Quantity and Quality of Exercise
ACSM Issues New Recommendations on Quantity and Quality of Exercise
The American College of Sports Medicine (ACSM) has just released new recommendations on the quantity and quality of exercise for adults, definitively answering the age-old question of how much exercise is actually enough.
The position stand, titled “Quantity and Quality of Exercise for Developing and Maintaining Cardiorespiratory, Musculoskeletal, and Neuromotor Fitness in Apparently Healthy Adults: Guidance for Prescribing Exercise,” reflects current scientific evidence on physical activity and includes recommendations on aerobic exercise, strength training and flexibility. Consistent with the 2008 Physical Activity Guidelines for Americans, ACSM’s overall recommendation is for most adults to engage in at least 150 minutes of moderate-intensity exercise each week.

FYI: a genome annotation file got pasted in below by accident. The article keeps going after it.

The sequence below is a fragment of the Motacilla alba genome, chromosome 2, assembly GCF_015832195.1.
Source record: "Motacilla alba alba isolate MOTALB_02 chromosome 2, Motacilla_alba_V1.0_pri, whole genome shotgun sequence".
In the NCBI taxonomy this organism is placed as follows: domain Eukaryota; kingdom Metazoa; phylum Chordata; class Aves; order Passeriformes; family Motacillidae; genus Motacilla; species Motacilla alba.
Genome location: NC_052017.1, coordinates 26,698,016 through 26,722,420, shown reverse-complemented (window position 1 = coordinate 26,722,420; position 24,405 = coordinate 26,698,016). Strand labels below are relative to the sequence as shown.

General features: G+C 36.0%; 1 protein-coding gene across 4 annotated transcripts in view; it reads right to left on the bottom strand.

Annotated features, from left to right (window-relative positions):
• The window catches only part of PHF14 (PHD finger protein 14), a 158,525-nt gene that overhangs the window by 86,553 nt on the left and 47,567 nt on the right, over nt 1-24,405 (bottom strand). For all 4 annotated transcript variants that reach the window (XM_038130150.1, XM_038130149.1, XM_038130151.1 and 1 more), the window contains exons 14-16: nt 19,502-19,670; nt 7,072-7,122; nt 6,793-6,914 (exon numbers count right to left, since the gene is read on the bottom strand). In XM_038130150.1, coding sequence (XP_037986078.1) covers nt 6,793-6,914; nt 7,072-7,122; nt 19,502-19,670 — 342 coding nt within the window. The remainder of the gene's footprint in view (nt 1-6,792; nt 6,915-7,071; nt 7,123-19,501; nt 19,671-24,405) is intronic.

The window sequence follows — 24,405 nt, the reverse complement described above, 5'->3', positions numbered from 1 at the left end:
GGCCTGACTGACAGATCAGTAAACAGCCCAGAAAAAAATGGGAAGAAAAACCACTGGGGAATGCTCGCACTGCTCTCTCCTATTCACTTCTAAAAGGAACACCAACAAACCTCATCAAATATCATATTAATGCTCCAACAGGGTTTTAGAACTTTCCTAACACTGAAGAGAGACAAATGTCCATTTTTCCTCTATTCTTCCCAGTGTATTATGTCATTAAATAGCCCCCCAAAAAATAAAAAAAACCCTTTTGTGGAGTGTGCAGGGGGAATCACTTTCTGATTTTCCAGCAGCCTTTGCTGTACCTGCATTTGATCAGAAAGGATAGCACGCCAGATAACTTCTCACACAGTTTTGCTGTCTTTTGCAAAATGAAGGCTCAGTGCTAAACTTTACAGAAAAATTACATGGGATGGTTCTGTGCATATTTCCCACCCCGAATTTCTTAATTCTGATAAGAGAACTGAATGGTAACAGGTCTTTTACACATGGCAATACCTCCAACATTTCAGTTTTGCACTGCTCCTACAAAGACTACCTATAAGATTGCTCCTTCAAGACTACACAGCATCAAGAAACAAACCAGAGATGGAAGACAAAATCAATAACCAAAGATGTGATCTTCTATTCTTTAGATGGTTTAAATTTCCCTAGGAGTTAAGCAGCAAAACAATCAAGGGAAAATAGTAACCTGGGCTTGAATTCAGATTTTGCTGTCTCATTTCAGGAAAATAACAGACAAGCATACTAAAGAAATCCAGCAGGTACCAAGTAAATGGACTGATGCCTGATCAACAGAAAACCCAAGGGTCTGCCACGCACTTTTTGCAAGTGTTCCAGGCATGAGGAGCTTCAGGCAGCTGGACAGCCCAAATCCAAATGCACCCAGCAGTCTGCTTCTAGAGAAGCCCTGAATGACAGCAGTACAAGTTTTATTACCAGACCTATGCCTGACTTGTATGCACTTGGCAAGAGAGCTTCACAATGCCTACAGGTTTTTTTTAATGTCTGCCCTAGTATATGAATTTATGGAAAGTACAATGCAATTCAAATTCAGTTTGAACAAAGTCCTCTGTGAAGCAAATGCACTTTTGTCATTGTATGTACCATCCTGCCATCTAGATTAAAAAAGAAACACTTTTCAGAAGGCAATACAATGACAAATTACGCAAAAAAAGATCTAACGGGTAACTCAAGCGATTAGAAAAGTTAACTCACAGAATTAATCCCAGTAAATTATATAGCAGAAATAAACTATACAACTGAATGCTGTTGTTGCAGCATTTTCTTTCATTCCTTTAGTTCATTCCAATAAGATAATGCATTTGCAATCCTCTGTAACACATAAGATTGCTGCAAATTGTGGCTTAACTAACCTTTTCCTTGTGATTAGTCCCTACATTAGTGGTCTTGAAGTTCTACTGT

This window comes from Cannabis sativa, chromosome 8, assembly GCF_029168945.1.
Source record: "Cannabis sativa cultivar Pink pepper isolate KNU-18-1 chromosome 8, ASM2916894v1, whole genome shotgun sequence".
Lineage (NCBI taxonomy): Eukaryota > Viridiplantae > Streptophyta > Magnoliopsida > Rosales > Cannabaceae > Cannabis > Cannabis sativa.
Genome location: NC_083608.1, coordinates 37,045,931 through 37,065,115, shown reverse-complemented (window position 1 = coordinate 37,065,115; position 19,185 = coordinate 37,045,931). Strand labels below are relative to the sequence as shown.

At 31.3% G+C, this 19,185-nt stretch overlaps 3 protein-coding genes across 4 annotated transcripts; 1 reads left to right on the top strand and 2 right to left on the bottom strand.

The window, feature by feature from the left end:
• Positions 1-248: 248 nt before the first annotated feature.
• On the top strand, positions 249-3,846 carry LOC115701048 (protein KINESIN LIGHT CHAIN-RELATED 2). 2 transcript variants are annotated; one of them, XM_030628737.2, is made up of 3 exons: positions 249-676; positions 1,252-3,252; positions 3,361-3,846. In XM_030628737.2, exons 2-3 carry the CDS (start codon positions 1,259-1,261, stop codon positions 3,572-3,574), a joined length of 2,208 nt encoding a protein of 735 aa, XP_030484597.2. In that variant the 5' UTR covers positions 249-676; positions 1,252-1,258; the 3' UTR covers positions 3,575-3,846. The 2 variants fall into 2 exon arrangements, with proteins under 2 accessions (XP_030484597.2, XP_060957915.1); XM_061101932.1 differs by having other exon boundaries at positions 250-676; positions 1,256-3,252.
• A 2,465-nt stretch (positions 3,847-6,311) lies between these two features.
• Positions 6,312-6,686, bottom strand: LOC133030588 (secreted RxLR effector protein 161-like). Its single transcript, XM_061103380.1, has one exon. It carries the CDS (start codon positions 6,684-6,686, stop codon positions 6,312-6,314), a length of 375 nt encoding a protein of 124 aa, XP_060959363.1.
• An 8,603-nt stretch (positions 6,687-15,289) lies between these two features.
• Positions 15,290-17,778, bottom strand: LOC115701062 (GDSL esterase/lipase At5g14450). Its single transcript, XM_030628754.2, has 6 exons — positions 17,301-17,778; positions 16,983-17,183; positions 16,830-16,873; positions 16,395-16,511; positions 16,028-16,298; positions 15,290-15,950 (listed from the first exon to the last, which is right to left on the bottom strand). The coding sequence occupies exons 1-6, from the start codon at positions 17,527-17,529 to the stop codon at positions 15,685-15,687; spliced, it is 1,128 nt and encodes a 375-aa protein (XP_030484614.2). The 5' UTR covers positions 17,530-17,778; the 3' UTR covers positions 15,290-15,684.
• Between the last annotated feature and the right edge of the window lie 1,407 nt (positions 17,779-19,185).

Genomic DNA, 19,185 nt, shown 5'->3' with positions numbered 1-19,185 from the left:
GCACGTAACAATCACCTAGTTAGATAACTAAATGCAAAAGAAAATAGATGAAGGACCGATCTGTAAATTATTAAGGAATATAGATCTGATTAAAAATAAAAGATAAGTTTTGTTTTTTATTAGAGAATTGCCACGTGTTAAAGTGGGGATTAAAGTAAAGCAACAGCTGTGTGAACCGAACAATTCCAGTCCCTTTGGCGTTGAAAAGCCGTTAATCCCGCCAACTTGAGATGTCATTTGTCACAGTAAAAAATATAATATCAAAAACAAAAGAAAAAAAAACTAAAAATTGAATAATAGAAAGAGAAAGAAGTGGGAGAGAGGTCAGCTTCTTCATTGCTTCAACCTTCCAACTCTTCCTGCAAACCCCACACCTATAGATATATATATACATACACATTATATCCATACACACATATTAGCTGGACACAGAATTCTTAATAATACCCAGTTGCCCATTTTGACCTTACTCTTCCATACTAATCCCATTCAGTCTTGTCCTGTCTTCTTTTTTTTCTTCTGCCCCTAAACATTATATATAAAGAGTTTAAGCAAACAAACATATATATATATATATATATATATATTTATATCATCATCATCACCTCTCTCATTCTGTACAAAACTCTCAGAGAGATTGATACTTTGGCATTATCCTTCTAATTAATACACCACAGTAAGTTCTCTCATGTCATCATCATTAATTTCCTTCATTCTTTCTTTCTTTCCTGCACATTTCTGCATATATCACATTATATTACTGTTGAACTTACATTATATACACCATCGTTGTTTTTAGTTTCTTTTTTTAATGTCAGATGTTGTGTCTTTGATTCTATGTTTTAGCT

“The scientific evidence we reviewed is indisputable,” said Carol Ewing Garber, Ph.D., FAHA, FACSM, chair of the writing committee. “When it comes to exercise, the benefits far outweigh the risks. A program of regular exercise – beyond activities of daily living – is essential for most adults.”
The basic recommendations – categorized by cardiorespiratory exercise, resistance exercise, flexibility exercise and neuromotor exercise – are as follows:
Adults should get at least 150 minutes of moderate-intensity exercise per week.
Exercise recommendations can be met through 30-60 minutes of moderate-intensity exercise (five days per week) or 20-60 minutes of vigorous-intensity exercise (three days per week).
One continuous session and multiple shorter sessions (of at least 10 minutes) are both acceptable to accumulate desired amount of daily exercise.